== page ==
In fact, Basic is slightly like Norwegian, since there are a number of dialects. The programs using Basic-dialects, behave almost like dancing Norwegians at "Kappleiks". (This is a Norwegian term for get-togethers for the Norwegian folk music practitioners. Most of us are very conscious about conserving the diversity of traditions within Norwegian folk music and dance.) At a "Kappleik", you frequently hear "this is a valdres-/ telemarks-/ numedals-/ halling-/ vestlands-dance, and I don't know how to do it, because what I dance, is telemarks-/ numedals-/ halling-/ valdres-/ vestlands-dance...
If you have any of the older versions of MSOffice (Word 6.0 or 7.0, and similar Excel-versions), they behave like Norwegians, saying: "this command is Excel/Word/Whatever-Basic, and I only speak Word-/Excel-/Whatever-Basic. ."
Swedish girls sometimes get a little fed up with the serious, Norwegian attitude that one should ONLY dance what you know really well. Maybe Swedes have less concern about dialects? Well, in their newest programs (Word97 &co.), Microsoft has obviously been looking towards Sweden, because the programs are supposed to care less about dialects, making it possible to use the same programming commands in Word, Excel and some other members of the family. (Well, and the language is a bit more difficult to use as well. Just when you thought they were thinking about making things easier for us...)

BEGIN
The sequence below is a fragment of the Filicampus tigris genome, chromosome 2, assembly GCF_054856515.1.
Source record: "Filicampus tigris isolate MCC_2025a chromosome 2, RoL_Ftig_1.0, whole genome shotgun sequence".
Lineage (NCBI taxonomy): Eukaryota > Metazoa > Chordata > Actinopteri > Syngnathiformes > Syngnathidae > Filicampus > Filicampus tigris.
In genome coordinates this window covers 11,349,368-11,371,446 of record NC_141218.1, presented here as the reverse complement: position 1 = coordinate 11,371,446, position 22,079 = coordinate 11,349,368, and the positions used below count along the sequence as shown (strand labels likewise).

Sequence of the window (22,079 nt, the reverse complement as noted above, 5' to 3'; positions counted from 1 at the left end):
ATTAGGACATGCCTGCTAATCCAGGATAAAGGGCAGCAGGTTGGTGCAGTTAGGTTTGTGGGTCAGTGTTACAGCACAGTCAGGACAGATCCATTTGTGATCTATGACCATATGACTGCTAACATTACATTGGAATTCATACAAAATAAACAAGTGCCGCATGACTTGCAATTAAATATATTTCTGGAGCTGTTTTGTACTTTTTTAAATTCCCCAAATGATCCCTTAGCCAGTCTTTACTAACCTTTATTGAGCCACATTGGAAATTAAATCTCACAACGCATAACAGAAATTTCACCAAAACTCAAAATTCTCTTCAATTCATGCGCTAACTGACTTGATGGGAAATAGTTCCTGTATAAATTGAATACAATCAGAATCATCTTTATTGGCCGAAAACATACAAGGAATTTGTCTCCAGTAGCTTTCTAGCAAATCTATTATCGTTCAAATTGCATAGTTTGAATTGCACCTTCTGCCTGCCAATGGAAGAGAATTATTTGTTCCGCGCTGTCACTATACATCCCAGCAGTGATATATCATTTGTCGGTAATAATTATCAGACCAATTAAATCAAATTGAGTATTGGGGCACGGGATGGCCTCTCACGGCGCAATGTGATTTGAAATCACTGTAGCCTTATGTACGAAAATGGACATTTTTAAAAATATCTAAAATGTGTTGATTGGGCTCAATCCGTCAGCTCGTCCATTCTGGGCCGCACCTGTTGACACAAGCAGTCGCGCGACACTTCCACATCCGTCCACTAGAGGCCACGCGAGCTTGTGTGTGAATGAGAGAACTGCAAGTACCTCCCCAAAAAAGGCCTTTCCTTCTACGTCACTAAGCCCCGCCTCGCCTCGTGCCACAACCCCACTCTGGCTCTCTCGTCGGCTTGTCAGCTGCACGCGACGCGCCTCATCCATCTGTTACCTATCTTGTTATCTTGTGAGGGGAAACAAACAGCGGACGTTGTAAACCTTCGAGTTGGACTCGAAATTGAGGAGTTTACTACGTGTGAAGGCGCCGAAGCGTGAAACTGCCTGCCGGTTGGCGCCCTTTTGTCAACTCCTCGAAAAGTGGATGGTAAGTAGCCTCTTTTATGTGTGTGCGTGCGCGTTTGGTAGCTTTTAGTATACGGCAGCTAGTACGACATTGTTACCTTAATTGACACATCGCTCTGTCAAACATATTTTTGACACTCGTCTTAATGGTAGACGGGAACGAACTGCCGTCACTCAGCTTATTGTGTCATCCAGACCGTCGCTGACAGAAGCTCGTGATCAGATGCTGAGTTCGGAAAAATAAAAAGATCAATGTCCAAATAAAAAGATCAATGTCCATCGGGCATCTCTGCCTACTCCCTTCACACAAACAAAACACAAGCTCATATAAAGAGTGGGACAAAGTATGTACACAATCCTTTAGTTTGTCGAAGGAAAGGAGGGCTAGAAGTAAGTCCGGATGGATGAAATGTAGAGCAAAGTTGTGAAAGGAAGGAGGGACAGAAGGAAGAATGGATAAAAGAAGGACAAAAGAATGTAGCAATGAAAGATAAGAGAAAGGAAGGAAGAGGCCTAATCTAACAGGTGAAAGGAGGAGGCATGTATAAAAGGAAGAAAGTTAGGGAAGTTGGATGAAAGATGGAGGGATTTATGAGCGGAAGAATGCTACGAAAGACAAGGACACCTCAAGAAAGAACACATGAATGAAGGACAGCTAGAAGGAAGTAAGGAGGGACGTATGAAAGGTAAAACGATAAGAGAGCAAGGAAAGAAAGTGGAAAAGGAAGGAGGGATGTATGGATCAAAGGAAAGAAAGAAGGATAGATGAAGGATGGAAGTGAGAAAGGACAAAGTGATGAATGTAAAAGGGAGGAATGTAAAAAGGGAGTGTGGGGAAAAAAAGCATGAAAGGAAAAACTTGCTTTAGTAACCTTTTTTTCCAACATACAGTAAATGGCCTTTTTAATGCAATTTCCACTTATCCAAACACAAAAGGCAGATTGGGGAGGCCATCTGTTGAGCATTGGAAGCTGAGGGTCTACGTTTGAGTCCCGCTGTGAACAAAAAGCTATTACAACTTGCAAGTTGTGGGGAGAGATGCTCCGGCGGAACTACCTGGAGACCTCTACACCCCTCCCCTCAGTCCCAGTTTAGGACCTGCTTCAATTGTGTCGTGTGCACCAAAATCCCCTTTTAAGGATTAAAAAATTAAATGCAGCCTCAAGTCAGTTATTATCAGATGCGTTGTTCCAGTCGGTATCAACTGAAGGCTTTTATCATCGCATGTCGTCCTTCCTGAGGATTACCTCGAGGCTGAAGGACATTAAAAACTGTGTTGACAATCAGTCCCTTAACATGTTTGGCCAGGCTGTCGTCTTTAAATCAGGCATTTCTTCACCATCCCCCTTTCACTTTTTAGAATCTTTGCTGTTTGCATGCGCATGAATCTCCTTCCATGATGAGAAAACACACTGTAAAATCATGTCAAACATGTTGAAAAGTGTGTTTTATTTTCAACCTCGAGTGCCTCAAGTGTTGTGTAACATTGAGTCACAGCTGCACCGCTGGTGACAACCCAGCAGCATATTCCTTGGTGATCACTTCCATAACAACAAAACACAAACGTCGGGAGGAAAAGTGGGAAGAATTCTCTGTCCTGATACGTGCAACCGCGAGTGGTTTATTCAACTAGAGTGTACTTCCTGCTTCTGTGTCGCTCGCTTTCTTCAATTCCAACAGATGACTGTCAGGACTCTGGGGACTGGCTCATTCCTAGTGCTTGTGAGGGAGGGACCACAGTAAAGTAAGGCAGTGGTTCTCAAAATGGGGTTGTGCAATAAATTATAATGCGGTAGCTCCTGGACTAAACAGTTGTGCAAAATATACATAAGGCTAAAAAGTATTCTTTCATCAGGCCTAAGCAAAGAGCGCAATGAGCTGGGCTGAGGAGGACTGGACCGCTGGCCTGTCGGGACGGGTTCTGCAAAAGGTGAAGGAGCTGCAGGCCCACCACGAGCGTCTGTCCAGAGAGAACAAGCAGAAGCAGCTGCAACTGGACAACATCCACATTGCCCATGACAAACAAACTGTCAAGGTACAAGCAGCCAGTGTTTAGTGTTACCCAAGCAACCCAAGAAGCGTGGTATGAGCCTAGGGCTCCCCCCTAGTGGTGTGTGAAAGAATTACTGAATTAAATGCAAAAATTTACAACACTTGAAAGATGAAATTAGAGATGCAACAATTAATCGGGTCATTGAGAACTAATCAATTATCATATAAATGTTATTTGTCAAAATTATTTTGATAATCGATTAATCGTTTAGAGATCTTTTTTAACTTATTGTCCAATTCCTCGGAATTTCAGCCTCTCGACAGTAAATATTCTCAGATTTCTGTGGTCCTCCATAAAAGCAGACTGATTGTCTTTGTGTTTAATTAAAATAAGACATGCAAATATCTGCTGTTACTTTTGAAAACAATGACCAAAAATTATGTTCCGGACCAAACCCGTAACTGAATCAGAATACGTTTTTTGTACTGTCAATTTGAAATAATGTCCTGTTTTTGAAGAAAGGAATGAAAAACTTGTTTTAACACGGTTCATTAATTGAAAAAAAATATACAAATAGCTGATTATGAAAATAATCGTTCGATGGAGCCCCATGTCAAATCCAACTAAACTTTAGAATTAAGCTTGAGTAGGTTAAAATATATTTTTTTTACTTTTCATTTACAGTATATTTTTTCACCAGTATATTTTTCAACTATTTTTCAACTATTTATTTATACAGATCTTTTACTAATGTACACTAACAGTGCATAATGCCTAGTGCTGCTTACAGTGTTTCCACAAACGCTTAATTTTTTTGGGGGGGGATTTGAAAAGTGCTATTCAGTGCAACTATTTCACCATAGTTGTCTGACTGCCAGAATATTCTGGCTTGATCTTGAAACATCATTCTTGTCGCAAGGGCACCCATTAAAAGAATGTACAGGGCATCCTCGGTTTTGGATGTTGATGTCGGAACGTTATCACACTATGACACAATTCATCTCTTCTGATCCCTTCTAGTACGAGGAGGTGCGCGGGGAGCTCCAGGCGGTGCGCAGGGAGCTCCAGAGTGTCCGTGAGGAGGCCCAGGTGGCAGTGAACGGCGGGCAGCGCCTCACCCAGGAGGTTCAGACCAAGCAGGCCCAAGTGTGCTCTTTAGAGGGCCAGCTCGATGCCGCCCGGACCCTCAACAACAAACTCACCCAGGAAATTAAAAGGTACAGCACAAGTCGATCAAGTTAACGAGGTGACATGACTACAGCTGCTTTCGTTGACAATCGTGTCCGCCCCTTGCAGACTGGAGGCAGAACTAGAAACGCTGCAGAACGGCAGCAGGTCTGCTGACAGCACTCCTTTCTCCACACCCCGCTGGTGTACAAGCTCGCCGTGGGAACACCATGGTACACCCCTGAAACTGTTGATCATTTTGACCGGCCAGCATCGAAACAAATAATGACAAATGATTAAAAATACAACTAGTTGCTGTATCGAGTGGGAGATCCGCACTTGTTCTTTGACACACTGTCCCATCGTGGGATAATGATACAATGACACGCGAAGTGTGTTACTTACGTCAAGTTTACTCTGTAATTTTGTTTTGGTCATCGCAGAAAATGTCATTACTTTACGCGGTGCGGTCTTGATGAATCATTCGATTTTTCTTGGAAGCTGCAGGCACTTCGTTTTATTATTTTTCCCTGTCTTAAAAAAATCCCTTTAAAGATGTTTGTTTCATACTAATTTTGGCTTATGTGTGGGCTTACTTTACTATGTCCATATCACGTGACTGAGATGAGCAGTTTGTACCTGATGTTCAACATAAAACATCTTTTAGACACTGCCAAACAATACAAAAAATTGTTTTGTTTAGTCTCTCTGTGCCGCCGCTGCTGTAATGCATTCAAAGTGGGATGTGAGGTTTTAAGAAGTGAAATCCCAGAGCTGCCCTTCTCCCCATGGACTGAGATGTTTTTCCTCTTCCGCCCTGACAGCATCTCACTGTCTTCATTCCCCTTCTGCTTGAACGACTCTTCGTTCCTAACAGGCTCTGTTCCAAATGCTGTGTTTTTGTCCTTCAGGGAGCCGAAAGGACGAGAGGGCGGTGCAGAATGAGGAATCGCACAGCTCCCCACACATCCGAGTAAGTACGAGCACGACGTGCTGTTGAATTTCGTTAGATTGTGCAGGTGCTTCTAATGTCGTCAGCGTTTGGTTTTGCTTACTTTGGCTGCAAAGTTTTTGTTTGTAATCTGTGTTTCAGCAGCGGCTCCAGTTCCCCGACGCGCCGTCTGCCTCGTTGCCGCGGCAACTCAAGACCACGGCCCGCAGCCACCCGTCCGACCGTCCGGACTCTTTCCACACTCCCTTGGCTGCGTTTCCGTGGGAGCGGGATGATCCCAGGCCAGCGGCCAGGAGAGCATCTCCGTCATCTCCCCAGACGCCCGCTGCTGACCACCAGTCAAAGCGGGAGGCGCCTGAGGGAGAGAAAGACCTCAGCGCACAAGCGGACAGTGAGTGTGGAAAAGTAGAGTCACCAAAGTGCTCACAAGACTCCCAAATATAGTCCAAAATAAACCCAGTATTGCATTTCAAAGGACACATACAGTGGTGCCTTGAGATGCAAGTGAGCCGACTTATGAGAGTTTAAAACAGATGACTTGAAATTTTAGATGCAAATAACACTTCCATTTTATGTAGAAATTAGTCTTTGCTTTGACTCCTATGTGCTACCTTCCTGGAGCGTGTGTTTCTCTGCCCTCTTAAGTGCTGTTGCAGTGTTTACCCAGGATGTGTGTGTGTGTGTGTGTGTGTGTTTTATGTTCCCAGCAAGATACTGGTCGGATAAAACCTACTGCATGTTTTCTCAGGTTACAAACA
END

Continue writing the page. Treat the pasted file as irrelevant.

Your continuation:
WordBasic is, as you might understand by now, Microsoft Word's dialect of Basic. (Well, at least it was till the introduction of VBA with Word97) This means you may use the usual Basic-commands, and lots of words only Word understands.
A program written for Microsoft Word, is called a "macro". Since the programs written in WordBasic usually are tiny, "micro" would have been more suitable, but a nerd's life is not supposed to be logical.
A macro is an array of commands you want Word to perform. At this point, I could have written a completely stupid and unuseful little example to show you that macros are not dangerous. However, I choose to show you a nice and easy little trick, showing how a friendly macro can actually help you writing it:
ei = MsgBox("Står disketten i diskettstasjonen?",
"Disk inne?", 36) MsgBox Str$(ei),""
Now, that's easy. And clever!